Nights with Uncle Remus: Myths and Legends of the Old Plantation

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Penguin Books, 1883 - Fiction - 351 pages
For more than a hundred years, the tales of Joel Chandler Harris have entertained and influenced both readers and writers. "Nights with Uncle Remus" gathers seventy-one of Harris's most popular narratives, featuring African American trickster tales, etiological myths, Sea Island legends, and chilling ghost stories. Told through the distinct voices of four slave storytellers, indispensable tales like "The Moon in the Mill-Pond" and other Brer Rabbit stories have inspired writers from Mark Twain to William Faulkner, Zora Neale Hurston to Toni Morrison, and helped revolutionize modern children's literature and folktale collecting.
For more than seventy years, Penguin has been the leading publisher of classic literature in the English-speaking world. With more than 1,700 titles, Penguin Classics represents a global bookshelf of the best works throughout history and across genres and disciplines. Readers trust the series to provide authoritative texts enhanced by introductions and notes by distinguished scholars and contemporary authors, as well as up-to-date translations by award-winning translators.

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Amazing book.


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Page 87 - I allers is,' sez Brer Fox, sezee. 'Wat make yo' eye so red, Brer Tarrypin?' sezee. "'Hit's all 'longer de trouble I see, Brer Fox,' sez Brer Tarrypin, sezee. 'I see trouble en you see none; trouble come en pile up on trouble,' sezee. "'Law, Brer Tarrypin!' sez Brer Fox, sezee, 'you ain't see no trouble yit. Ef you wanter see sho nuff trouble, you des oughter go 'longer me; I'm de man w'at kin show you trouble,
Page 100 - low he gwine ter fish fer mud-cats; Brer Wolf 'low he gwine ter fish fer horneyheads; Brer Fox 'low he gwine ter fish fer peerch fer de ladies; Brer Tarrypin 'low he gwine ter fish fer minners, en Brer Rabbit wink at Brer Tarrypin en 'low he gwine ter fish fer suckers. "Dey all git ready, dey did, en Brer Rabbit march up ter de pon...
Page 396 - He had always exercised authority over his fellow-servants. He had been the captain of the corn-pile, the stoutest at the logrolling, the swiftest with the hoe, the neatest with the plough, and the plantation hands still looked upon him as their leader.
Page 12 - What did he sing, Uncle Remus?" asked the little boy. "Ef I aint fergit dat song off'n my min','' said Uncle Remus, looking over his spectacles at the fire, with a curious air of attempting to remember something, "hit run sorter dish yer way: " 'De jay-bird hunt de sparrer-nes' , De bee-martin sail all 'roun' ; De squer'l, he holler from de top er de tree, Mr.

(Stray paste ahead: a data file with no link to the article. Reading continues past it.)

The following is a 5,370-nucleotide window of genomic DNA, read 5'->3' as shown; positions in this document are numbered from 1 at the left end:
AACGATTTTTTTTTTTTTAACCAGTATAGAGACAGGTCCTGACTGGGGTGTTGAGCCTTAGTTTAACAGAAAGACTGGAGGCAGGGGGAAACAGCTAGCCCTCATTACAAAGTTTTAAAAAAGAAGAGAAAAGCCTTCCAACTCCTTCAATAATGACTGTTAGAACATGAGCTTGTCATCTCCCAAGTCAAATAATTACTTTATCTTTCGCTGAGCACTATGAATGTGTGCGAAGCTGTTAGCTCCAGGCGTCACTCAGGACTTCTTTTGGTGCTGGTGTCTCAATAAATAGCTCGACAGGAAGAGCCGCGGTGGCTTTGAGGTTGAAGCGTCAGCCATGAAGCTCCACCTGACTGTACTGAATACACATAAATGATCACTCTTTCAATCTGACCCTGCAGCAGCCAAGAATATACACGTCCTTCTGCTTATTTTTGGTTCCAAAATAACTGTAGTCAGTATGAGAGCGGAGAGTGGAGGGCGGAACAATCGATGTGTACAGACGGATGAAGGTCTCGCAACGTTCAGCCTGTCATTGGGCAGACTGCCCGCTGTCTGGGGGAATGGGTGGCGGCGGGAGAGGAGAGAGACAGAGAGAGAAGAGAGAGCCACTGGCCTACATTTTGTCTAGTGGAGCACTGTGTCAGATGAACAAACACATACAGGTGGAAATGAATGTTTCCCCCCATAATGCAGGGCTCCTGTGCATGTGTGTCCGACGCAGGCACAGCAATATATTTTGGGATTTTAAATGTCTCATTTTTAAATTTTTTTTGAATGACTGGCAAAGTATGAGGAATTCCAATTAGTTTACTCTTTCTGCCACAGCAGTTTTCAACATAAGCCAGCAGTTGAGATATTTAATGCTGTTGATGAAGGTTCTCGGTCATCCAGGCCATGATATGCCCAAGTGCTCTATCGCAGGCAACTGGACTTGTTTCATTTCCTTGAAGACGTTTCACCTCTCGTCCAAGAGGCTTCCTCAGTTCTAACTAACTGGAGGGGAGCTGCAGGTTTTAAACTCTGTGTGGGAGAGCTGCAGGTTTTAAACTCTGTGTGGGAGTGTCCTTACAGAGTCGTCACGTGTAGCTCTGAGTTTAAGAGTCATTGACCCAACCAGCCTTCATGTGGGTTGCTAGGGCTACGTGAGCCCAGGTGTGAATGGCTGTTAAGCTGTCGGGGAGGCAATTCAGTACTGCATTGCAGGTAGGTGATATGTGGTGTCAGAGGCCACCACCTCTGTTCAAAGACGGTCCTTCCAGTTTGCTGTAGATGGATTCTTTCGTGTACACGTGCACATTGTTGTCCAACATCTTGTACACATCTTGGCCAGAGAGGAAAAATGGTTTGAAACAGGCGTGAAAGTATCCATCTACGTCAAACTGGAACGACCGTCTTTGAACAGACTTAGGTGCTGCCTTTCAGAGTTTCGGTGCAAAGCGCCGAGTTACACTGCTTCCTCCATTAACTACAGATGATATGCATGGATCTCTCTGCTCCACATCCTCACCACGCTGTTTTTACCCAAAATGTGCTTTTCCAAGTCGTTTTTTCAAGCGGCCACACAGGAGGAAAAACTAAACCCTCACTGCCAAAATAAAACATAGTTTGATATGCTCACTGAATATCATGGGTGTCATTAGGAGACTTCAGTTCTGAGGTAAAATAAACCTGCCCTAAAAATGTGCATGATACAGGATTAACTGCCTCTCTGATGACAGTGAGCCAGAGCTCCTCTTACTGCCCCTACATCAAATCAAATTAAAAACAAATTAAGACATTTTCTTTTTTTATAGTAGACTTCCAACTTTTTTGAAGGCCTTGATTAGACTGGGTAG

Page 46 - Ram,' sez Brer Wolf, sezee, w'iles he lick he chops en grin ; ' des put yo' walkin'-cane in de cornder over dar, en set yo' bag down on de flo', en make yo'se'f at home,' sezee. 'We ain't got much,' sezee, 'but w'at we is got is yone w'iles you stays, en I boun' we'll take good keer un you...
Page 118 - fo' you er spurred, honey! Brer Rabbit, he seed um all dar, en he tuck'n grin, he did, en den he lit out ter whar he done lef he truck, en w'en he git dar he dance 'roun' en slap hisse'f on de leg, en make all sorts er kuse motions. Den he go ter wuk en tu'n de coffeepot upside down en stick it on he head; den he run he gallus thoo de han'les er de cups, en sling um crosst he shoulder; den he 'vide de platters, some in one han' en some in de yuther. Atter he git good en ready, he crope ter de top...
Page xi - The story was told in a low tone, as if to avoid attracting attention, but the comments of the negro, who was a little past middle age, were loud and frequent. "Dar now!" he would exclaim, or, "He's a honey, mon!" or, "Gentermens! Git out de way, an
Page 41 - im. " One time, des 'bout Christmas, Miss Meadows en Miss Motts en de gals, dey up 'n say dat dey 'd sorter gin a blowout, en dey got wud ter ole man Benjermun Ram w'ich dey 'speckted 'im fer ter be on han'. Wen de time done come fer Mr. Benjermun Ram fer ter start, de win...
Page 399 - er. Do come down! My honey, my love ! Mister Coon, he rack all 'roun en 'roun', My honey, my love ! In de darkes...
Page 82 - Every night after supper Uncle Remus would creep softly into the back piazza, place his hat carefully on the floor, rap gently on the door by way of announcement, and so pass into the nursery. How patient his vigils, how tender his ministrations, only the mother of the little boy knew; how comfortable and refreshing the change from the bed to the strong arms of Uncle Remus, only the little boy could say.

About the author (1883)

Joel Chandler Harris (1845-1908) authored 185 Uncle Remus tales, as well as other short fiction, novels, and children's stories.

Bruce Bickley is professor of English at Florida State University and the author of six books on Joel Chandler Harris.

John Bickley is a fiction editor, essayist, and Ph.D. candidate in medieval English literature at Florida State University.

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